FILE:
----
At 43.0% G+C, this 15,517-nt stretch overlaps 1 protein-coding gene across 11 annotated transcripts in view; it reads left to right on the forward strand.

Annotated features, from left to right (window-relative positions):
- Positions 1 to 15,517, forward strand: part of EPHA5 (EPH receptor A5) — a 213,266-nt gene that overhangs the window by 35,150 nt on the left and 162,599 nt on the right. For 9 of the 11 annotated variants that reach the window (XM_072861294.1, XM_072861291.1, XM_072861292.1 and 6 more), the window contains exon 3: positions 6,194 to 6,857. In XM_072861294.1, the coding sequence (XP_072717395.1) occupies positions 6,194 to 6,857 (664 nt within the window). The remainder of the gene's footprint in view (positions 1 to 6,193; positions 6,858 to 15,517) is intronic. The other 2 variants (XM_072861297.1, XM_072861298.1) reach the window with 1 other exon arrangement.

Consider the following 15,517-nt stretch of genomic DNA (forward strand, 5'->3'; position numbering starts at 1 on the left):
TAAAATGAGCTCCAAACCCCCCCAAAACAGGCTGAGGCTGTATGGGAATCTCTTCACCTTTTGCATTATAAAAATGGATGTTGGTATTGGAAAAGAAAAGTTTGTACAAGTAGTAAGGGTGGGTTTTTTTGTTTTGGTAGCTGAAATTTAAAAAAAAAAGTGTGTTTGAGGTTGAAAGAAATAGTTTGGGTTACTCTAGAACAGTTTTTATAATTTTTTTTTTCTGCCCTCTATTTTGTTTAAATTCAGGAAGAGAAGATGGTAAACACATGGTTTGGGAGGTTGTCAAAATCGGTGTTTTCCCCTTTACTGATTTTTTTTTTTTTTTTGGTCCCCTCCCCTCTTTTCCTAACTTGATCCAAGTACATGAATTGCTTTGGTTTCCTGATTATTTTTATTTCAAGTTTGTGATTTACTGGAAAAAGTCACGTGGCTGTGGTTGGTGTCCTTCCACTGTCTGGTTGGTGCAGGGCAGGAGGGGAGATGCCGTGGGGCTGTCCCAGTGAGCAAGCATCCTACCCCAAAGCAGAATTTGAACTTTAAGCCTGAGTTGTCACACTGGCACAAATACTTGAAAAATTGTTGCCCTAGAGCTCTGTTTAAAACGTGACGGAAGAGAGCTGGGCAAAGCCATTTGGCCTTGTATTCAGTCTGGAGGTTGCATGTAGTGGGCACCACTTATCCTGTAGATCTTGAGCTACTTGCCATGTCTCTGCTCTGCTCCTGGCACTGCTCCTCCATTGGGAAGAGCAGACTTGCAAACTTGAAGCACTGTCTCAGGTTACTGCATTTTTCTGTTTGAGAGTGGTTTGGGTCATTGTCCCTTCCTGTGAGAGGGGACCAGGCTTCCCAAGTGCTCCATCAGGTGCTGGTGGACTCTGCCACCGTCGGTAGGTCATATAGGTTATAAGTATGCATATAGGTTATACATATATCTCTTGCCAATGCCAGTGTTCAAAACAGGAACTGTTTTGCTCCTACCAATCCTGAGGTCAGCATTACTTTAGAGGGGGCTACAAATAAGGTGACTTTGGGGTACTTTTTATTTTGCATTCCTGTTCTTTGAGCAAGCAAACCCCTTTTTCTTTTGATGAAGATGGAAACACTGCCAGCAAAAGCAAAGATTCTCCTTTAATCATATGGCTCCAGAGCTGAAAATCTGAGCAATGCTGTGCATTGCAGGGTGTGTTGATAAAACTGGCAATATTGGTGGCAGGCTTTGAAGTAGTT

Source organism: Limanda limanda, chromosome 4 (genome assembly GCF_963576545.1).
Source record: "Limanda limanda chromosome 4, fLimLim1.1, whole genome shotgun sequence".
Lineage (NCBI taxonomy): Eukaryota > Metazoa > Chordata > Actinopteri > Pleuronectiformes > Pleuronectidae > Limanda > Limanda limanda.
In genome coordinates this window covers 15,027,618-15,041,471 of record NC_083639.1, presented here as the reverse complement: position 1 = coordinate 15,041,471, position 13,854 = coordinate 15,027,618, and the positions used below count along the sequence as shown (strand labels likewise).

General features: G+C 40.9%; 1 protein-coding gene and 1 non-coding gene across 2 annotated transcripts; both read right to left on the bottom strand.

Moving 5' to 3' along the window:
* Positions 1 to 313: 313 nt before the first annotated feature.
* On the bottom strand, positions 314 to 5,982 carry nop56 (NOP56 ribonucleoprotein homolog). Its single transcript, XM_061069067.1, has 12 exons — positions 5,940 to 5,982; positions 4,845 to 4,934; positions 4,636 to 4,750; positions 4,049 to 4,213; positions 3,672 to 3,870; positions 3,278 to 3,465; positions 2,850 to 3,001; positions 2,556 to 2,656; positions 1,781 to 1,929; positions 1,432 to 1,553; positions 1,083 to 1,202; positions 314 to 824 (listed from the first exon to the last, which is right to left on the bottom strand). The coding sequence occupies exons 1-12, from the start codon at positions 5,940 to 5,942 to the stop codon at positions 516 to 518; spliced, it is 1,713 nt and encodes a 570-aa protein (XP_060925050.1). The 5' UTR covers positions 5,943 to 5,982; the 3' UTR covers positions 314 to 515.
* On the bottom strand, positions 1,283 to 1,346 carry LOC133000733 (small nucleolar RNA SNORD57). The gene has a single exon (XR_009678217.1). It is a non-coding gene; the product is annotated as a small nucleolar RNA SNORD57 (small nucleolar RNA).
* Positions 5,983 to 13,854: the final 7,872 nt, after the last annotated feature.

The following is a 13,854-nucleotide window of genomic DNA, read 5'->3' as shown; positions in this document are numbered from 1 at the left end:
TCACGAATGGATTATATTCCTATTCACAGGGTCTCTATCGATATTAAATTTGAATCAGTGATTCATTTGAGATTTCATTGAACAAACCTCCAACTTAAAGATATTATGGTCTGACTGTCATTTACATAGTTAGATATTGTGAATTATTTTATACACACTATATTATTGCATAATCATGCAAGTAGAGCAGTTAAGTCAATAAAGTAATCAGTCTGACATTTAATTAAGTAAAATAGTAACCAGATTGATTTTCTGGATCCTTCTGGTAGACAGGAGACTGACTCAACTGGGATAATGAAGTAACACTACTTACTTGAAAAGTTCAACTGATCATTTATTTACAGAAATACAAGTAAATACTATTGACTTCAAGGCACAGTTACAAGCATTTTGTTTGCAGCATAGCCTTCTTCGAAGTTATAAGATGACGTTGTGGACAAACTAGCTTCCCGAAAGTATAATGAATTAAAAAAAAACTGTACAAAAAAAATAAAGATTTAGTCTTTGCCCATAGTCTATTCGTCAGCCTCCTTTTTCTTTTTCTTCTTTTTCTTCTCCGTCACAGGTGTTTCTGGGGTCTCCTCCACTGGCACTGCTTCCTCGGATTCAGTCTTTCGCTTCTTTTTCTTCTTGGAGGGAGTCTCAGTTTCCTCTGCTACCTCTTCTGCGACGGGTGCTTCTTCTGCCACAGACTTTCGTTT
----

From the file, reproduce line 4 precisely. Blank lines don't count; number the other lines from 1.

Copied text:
Consider the following 15,517-nt stretch of genomic DNA (forward strand, 5'->3'; position numbering starts at 1 on the left):